Life changes in an instant for young Mia Hall after a car accident puts her in a coma. During an out-of-body experience, she must decide whether to wake up and live a life far different than she had imagined. The choice is hers if she can go on.
When a mysterious young woman named Katie appears in the small North Carolina town of Southport, her sudden arrival raises questions about her past. Beautiful yet self-effacing, Katie seems determined to avoid forming personal ties until a series of events draws her into two reluctant relationships: one with Alex, a widowed store owner with a kind heart and two young children; and another with her plainspoken single neighbor, Jo. Despite her reservations, Katie slowly begins to let down her guard, putting down roots in the close-knit community and becoming increasingly attached to Alex and his family. But even as Katie begins to fall in love, she struggles with the dark secret that still haunts and terrifies her . . . a past that set her on a fearful, shattering journey across the country, to the sheltered oasis of Southport. With Jo's empathic and stubborn support, Katie eventually realizes that she must choose between a life of transient safety and one of riskier rewards . . . and ... Written by
This is the 8th film adapted from a Nicholas Sparks novel and the second one to be directed by Lasse Halström, the first one being Dear John (2010). See more »
The "Atlanta" bus number keeps changing. When first seen, it is a four digit number. When Katie gets off in Southport, it is bus number 169. And when Kevin sees it on the security camera tapes, it is a four digit number, and although we can only see the bottoms of the digits, the last two are "55". See more »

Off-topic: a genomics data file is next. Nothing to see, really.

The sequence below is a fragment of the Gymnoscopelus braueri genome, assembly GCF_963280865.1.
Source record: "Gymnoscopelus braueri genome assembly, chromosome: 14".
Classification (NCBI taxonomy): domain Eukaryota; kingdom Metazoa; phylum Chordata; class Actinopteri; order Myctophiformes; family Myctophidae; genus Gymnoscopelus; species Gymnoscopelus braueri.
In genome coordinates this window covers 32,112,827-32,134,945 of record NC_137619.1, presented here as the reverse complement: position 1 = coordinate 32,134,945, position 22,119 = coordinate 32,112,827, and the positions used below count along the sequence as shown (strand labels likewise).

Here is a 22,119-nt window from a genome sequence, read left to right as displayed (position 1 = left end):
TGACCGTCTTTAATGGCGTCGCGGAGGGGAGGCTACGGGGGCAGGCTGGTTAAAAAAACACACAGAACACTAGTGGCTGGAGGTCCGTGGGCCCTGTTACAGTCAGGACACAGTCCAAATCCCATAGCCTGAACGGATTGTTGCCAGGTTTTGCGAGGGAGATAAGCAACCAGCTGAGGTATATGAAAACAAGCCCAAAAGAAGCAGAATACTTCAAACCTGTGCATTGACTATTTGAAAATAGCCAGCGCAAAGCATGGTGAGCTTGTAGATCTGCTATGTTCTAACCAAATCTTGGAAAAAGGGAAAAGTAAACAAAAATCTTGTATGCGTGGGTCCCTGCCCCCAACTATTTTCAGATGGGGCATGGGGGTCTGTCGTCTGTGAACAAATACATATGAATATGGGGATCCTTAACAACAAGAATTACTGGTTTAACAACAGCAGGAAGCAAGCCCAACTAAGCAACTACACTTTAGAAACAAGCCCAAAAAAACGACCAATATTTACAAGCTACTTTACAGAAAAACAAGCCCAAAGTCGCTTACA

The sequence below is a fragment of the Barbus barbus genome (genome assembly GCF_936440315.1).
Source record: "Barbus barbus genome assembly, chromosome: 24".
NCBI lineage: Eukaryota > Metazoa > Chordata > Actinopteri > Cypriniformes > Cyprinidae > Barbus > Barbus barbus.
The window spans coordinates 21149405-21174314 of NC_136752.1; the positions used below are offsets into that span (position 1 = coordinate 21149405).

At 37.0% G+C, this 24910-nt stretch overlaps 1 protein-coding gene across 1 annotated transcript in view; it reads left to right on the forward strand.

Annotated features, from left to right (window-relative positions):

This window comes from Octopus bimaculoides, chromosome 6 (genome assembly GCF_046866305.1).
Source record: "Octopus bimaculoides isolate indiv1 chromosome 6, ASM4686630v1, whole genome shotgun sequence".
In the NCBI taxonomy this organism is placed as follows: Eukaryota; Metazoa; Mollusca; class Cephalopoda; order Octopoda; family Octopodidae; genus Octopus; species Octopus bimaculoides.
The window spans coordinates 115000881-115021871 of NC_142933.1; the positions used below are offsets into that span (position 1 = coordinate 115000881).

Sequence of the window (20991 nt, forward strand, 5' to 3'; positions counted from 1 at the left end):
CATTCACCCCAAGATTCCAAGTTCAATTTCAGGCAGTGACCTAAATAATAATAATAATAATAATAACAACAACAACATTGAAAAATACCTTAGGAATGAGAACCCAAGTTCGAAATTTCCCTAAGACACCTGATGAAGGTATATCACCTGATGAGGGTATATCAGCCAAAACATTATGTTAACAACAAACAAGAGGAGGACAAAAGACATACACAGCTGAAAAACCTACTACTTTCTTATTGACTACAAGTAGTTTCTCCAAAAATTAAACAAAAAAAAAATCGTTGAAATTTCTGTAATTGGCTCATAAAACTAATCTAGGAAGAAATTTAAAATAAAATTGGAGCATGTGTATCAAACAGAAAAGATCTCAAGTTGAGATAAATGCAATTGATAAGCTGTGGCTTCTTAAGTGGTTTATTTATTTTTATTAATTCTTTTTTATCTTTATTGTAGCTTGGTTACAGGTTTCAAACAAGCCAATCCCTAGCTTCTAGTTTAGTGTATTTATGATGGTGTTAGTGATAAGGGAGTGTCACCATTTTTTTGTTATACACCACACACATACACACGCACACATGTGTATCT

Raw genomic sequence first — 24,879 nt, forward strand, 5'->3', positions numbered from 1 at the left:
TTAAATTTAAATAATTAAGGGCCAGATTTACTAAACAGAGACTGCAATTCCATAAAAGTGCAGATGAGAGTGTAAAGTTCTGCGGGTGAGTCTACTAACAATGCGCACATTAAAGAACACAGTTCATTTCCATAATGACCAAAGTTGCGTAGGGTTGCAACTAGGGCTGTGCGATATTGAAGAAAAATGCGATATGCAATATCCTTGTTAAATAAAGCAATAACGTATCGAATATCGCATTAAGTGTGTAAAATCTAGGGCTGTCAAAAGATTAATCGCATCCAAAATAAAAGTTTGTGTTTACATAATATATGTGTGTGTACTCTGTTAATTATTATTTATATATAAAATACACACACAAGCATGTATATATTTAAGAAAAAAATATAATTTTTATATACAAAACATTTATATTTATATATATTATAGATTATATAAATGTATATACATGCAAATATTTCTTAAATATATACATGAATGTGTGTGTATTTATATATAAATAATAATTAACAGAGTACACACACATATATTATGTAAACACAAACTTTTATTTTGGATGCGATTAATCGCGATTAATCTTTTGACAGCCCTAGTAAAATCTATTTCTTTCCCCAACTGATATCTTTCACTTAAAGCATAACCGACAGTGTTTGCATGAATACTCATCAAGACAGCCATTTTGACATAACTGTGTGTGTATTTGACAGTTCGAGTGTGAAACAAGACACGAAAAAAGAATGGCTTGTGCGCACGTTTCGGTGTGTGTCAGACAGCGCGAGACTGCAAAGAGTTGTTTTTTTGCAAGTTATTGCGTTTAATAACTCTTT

Why do you have to take pictures?
I don't know Josh, maybe cause I want to be able to remember this stuff.
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A real surprise and touching ending to this romantic thriller
Director Lasse Hallström pulls off a surprise ending to this otherwise seemingly ordinary romantic thriller; in doing so, he redeemed what would otherwise have been a movie not worth a mention. Sure, the movie is sweet for the most part and the dramatic moments are nothing to brag about, but Hallström has been hiding the real love story all along; when it's revealed in the last scenes, we ask ourselves, how could I have not seen this and then you melt. But you do have to stick it out to the end. I don't wish to spill the beans so I'll keep mum about it. I understand some viewers are not going to be interested in the movie because of the cast, but the director's following is not without merit; after all he delivered Salmon Fishing in the Yemen, Chocolat and Cider House Rules, and it's his uncanny ability to tell a story like no others is what made me want to watch the movie.
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